Georgia should not transfer Mustafa Emre Çabuk to Turkey

On May 25, 2017, the Georgian Young Lawyers’ Association monitored a trial where Quality Assurance Manager of Demireli private college, Turkish citizen Mustafa Emre Çabuk was sentenced to a provisional arrest pending extradition. GYLA believes that the provisional arrest ordered against Mr. Çabuk is unsubstantiated.  GYLA also believes that in view of the context of the case and the situation in Turkey, transferring Mustafa Emre Çabuk to Turkey will pose a real threat to his rights. Therefore, Georgia should not extradite Mr. Çabuk.

Unsubstantiated provisional arrest

It has been reported that Georgia launched the extradition procedure against Mustafa Emre Çabuk upon request of Turkey. According to the information provided to Georgia by the Republic of Turkey, Mustafa Emre Çabuk has been wanted for committing a crime envisaged by Article 314/2 of the Criminal Code of Turkey – membership of a terrorist organization. In particular, the Turkish side claims that he has ties with Fethullah Gülen-associated FETÖ – an organization that has been designated as terrorist by Turkey. The Turkish side believes that FETÖ was involved in the developments that occurred in summer 2016.

On May 25, 2017, Tbilisi City Court sentenced Mustafa Emre Çabuk to a three-month extradition imprisonment. GYLA monitored the trial and believes that the position of the prosecution about use of the provisional arrest as well as the court’s decision ordering the provisional arrest lacks adequate substantiation and falls short of the standards established under the Georgian legislation and the European Convention.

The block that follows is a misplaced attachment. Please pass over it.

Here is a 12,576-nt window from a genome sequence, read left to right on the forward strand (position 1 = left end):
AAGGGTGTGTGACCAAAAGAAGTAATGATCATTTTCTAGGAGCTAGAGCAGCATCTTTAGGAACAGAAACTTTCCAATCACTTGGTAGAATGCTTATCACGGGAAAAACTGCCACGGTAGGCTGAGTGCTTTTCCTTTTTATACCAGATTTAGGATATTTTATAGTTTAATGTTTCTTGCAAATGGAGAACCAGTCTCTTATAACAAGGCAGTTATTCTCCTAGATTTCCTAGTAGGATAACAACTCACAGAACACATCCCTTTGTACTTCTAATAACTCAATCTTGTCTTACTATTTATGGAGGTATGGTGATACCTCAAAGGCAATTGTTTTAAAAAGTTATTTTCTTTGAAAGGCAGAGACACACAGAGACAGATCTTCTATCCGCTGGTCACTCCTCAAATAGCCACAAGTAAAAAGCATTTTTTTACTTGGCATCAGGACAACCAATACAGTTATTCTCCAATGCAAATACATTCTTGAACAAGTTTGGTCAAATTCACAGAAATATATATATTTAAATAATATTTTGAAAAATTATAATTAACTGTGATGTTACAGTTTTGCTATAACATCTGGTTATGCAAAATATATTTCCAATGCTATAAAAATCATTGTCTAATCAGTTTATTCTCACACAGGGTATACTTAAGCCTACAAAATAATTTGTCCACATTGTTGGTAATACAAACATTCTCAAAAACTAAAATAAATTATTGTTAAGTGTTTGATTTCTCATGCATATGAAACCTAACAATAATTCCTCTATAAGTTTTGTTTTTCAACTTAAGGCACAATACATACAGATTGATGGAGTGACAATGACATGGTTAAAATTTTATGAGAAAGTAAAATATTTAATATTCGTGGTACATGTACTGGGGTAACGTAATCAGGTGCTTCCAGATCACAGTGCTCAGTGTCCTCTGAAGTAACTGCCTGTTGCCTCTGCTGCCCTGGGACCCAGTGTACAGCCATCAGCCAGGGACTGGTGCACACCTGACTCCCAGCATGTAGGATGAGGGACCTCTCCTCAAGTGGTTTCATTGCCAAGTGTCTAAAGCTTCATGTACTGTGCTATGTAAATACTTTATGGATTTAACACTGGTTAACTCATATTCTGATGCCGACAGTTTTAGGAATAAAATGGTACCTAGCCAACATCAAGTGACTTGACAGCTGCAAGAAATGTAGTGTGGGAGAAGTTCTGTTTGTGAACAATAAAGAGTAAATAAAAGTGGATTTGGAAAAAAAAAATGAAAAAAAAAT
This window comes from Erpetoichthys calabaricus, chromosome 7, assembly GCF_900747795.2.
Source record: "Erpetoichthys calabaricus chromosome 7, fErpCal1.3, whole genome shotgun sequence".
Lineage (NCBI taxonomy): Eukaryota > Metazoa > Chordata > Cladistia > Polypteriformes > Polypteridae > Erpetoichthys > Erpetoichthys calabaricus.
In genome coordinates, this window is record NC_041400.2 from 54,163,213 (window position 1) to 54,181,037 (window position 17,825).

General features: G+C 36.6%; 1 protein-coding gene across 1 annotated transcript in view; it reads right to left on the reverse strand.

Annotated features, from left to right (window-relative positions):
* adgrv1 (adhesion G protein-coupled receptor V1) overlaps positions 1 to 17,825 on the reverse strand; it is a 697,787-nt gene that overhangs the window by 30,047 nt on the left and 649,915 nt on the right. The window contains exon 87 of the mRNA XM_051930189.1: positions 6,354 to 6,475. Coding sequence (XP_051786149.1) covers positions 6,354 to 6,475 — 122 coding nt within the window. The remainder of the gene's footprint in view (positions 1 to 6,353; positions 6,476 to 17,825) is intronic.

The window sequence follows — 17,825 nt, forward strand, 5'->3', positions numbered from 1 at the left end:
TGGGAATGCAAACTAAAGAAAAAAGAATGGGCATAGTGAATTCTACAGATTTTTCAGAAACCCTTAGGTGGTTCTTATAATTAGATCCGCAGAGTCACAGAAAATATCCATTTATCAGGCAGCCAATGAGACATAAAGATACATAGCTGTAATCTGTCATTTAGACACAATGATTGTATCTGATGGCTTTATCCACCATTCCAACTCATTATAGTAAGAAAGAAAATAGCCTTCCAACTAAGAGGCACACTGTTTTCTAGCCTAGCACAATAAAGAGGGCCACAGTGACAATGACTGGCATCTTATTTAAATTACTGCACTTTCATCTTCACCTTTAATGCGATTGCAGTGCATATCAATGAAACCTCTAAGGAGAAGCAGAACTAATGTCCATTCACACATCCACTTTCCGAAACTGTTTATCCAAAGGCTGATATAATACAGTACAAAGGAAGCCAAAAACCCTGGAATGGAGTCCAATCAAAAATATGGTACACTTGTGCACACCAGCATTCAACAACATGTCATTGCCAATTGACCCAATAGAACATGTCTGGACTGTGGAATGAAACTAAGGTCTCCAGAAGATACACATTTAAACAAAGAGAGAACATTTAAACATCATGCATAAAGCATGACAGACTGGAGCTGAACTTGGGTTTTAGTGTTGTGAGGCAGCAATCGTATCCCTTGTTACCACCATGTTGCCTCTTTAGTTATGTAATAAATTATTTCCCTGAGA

The prosecutor explained that there was a threat that the defendant would continue the criminal activities and would go into hiding; however, he did not provide any arguments or facts as to the reasons why. [1] According to the prosecutor, use of a restraining measure against Mr. Çabuk was justified by gravity and nature of the crime and severity and nature of the punishment. The defense did not agree with the motion; instead, it offered the court to grant a bail of GEL 10000 and order the defendant to submit his passport. The lawyer explained that the defendant has lived in Georgia for a long time, he has a residency permit here but he never received any notice from Georgian or Turkish investigative authorities at his home address. Therefore, he was unaware that he was expected to appear before the law enforcement authorities and he didn’t evade any such obligation. In addition, the lawyer noted that the defendant successfully pursues pedagogical activities and serves as a coordinator of a union of schools. Before that, he was a schoolteacher and later he was entrusted with certain managerial functions. The lawyer also stated that Çabuk is the only breadwinner for his family and has no prior record of conviction.

During the trial, the defendant was sentenced to provisional arrest pending extradition without giving consideration to expediency of other less severe measures and without stating why it was necessary to use arrest – the measure that restricts human rights the most.

The Georgian legislation allows using of extradition imprisonment or, in view of special characteristics of extradition procedures, other types of restraining measures (e.g. bail, personal bond) against an individual wanted by foreign law enforcement agencies.[2] Based on a number of cases handled by the European Court and recommendations of the CoE Committee of Ministers, imprisonment is a measure of last resort and the authorities must always consider use of a less restraining measure first. In addition, imprisonment should not be used for punitive purposes[3] and arguments provided for justification of the sentence of imprisonment should not be general and isolated[4]; rather, they should make reference to concrete facts.[5]